How to Be a Great Development Director

by Fundraising Authority Team

Non-Profit Development Director

Over the past several years, I have had the opportunity to lead the search for a development director for several different non-profits, and over the course of my career have served as the development director for several organizations.  I have spent a lot of time thinking – what makes a development director “great”?

While great fundraising professionals come in all shapes and sizes, I believe that there are three key characteristics that are shared by all truly great development directors:

1.   They Lead

Great development directors lead, they don’t follow.  They believe in the mission of the organization they are working for, and are willing to step out front and forge a strategy for resourcing the future needs of the organization.  Leading means being able to make decisions, take initiative, and bear responsibility for both successes and failures.

Leading isn’t for everyone… not everyone in an organization is capable of writing a plangetting people invested in that plan, and making decisions that will directly effect the success of the effort.  The most successful non-profits have true leaders heading up their development operations.

2.  They Ship

Great development directors are, by nature, entrepreneurial:  they understand that in order to reach their overall goals, they are going to have to figure some things out along the way.  They develop a plan, and are prepared for failures and setbacks along the way.  As things happen, they make decisions and adjust course, all the while understanding that the success of the organization is in their hands.

In short, they figure out how to get the job done… they are the adult in the room.  Seth Godin calls this “shipping” (as in figuring out how to ship products out the door in a business).  A great development director ships…  he or she figures out how to get things done.

3.  They Work

Great development directors aren’t afraid of work.  They didn’t get into development because they like going to lunch and being invited to events.  They got into development to make a difference for a cause they believe in, and they work hard to make as big a difference as possible for as many people as possible.

The best development professionals are also the hardest working… they’re not afraid to make asks, go to meetings, work the phones, write appeals, and support and encourage their staff, all in the same day.  The best fundraisers I have known are the ones about whom you constantly hear, “I just don’t know how she does it all.”

It’s a Decision

Here’s the best part: being a great development director is a decision that any development director can make.  Sure there are some people who are born leaders, born shippers, born workers… but there are far more people who choose to be that way, who learn, practice, and do it, because they love the mission they are supporting, and they know that what they do makes a real difference, every day.

Photo Credit: Steve Wilson


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Joe Garecht July 7, 2010 at 10:17 pm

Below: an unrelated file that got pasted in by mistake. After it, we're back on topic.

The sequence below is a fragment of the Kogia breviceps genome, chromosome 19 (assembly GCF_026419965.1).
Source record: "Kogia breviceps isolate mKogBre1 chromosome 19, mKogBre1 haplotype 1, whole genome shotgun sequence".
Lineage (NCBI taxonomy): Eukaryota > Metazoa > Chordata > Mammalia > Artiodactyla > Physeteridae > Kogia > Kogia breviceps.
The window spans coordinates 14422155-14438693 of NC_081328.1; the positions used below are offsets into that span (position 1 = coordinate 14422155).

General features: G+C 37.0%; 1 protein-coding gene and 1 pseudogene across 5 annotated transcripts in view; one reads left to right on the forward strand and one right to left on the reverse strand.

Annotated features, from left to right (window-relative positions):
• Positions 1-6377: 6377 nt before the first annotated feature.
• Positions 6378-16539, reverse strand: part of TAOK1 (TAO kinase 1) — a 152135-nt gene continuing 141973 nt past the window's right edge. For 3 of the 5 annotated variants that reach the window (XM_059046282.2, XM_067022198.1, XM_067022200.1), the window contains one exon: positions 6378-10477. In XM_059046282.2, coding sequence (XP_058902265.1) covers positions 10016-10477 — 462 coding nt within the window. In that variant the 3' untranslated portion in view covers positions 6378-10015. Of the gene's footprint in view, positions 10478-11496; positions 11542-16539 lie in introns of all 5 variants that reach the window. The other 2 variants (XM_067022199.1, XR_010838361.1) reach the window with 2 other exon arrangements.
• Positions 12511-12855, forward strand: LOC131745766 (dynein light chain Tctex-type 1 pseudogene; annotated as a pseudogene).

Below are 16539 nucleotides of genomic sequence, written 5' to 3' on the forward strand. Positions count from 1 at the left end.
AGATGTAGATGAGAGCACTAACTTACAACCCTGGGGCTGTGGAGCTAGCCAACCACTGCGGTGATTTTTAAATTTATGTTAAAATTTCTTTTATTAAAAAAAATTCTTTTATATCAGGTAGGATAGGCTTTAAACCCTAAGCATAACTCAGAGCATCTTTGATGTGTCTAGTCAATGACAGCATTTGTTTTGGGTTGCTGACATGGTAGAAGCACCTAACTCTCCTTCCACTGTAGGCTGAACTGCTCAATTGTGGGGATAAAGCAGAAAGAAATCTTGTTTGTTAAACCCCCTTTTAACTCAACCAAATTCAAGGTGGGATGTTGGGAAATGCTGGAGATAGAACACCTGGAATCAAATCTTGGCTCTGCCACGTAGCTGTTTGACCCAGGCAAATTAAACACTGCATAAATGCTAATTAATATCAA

What do YOU think makes a great development director? Leave us your thoughts in the comments below…

MIKE February 8, 2013 at 1:09 am

Great Development Directors CARE!
They COMMUNICATE effectively because they listen until they understand. They ACHIEVE results with an attitude that there is no choice but success. They are RESOURCEFUL finding the human and material resources needed to accomplish whatever is the task at hand. And finally (as you said) they are ENTREPRENEURS, who are innovative, creative, divergent thinkers – professionals who aren’t just ahead of the curve but are defining it!

Alplily October 14, 2014 at 2:24 pm

Yes, but be wary of continually expecting too much from your DD. DDs are often choose this career path because they DO care, because they ARE entrepreneurial, etc. Don’t take advantage. If your DD is regularly performing miracles, with too few resources (“I don’t know how he/she does it all”), at the cost of their own work/life balance, it is not sustainable. It is the path to burnout, which happens far too often in our sector, especially for DDs.

Joe Garecht October 15, 2014 at 4:35 pm


I couldn’t agree more! 99% of non-profits under-resource their fundraising programs and over-burden their DD’s… that’s why there’s so much turnover in our industry!


claire axelrad May 20, 2015 at 2:34 pm

Great article Joe. I’d add that good DODs are exuberant. I don’t mean this in the sense of perky rah-rah, but in the sense of being optimistic and taking initiative. An optimist is future-oriented and tries to do things that haven’t been done before. They see potential, don’t rest on their laurels and aren’t satisfied with the status quo. They understand that people invest in hope, and offer others the opportunity to make a real difference. They are the opposite of passive. They have an uncanny ability to see a problem and take action to address it. This aligns with a quality of effective salespeople – what Daniel Pink calls ‘buoyancy – the combination of a gritty spirit and a sunny outlook.’ It’s a quality that enables folks to survive repeated rejections – understanding that these rebuffs are temporary, contained and due to external factors.

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